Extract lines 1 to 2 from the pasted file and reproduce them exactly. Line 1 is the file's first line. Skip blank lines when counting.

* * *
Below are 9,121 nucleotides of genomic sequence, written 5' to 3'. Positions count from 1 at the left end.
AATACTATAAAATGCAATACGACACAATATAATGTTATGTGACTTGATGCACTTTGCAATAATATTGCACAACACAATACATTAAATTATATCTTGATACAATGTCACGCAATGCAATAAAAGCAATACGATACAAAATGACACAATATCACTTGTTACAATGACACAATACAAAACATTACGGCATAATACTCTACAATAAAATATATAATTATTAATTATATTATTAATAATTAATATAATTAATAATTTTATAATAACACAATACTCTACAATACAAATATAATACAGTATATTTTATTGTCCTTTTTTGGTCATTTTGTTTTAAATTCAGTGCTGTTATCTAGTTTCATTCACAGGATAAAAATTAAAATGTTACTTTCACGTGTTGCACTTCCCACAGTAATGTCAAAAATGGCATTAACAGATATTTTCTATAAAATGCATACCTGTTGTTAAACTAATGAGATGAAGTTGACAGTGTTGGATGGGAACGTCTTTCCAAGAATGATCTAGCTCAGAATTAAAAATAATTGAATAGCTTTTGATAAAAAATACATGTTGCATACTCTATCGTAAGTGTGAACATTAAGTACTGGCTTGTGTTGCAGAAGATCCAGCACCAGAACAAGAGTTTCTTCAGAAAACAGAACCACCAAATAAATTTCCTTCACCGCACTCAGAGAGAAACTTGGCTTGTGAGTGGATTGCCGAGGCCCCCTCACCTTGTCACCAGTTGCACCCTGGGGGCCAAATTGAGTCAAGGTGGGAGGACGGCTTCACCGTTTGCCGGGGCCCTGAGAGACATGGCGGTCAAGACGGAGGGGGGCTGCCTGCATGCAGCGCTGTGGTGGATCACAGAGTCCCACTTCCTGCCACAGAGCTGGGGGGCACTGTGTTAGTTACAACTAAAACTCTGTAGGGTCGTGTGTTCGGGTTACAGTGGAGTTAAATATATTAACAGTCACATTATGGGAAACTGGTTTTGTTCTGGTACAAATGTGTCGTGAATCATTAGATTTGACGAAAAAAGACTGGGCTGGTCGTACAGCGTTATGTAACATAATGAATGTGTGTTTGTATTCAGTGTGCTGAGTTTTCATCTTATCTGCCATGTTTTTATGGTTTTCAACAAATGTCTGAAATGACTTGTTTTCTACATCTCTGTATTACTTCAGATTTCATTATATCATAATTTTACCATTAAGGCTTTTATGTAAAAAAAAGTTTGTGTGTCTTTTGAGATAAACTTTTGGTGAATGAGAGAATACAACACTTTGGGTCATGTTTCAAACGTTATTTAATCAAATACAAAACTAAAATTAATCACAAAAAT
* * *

Below are 9,121 nucleotides of genomic sequence, written 5' to 3'. Positions count from 1 at the left end.
AATACTATAAAATGCAATACGACACAATATAATGTTATGTGACTTGATGCACTTTGCAATAATATTGCACAACACAATACATTAAATTATATCTTGATACAATGTCACGCAATGCAATAAAAGCAATACGATACAAAATGACACAATATCACTTGTTACAATGACACAATACAAAACATTACGGCATAATACTCTACAATAAAATATATAATTATTAATTATATTATTAATAATTAATATAATTAATAATTTTATAATAACACAATACTCTACAATACAAATATAATACAGTATATTTTATTGTCCTTTTTTGGTCATTTTGTTTTAAATTCAGTGCTGTTATCTAGTTTCATTCACAGGATAAAAATTAAAATGTTACTTTCACGTGTTGCACTTCCCACAGTAATGTCAAAAATGGCATTAACAGATATTTTCTATAAAATGCATACCTGTTGTTAAACTAATGAGATGAAGTTGACAGTGTTGGATGGGAACGTCTTTCCAAGAATGATCTAGCTCAGAATTAAAAATAATTGAATAGCTTTTGATAAAAAATACATGTTGCATACTCTATCGTAAGTGTGAACATTAAGTACTGGCTTGTGTTGCAGAAGATCCAGCACCAGAACAAGAGTTTCTTCAGAAAACAGAACCACCAAATAAATTTCCTTCACCGCACTCAGAGAGAAACTTGGCTTGTGAGTGGATTGCCGAGGCCCCCTCACCTTGTCACCAGTTGCACCCTGGGGGCCAAATTGAGTCAAGGTGGGAGGACGGCTTCACCGTTTGCCGGGGCCCTGAGAGACATGGCGGTCAAGACGGAGGGGGGCTGCCTGCATGCAGCGCTGTGGTGGATCACAGAGTCCCACTTCCTGCCACAGAGCTGGGGGGCACTGTGTTAGTTACAACTAAAACTCTGTAGGGTCGTGTGTTCGGGTTACAGTGGAGTTAAATATATTAACAGTCACATTATGGGAAACTGGTTTTGTTCTGGTACAAATGTGTCGTGAATCATTAGATTTGACGAAAAAAGACTGGGCTGGTCGTACAGCGTTATGTAACATAATGAATGTGTGTTTGTATTCAGTGTGCTGAGTTTTCATCTTATCTGCCATGTTTTTATGGTTTTCAACAAATGTCTGAAATGACTTGTTTTCTACATCTCTGTATTACTTCAGATTTCATTATATCATAATTTTACCATTAAGGCTTTTATGTAAAAAAAAGTTTGTGTGTCTTTTGAGATAAACTTTTGGTGAATGAGAGAATACAACACTTTGGGTCATGTTTCAAACGTTATTTAATCAAATACAAAACTAAAATTAATCACAAAAAT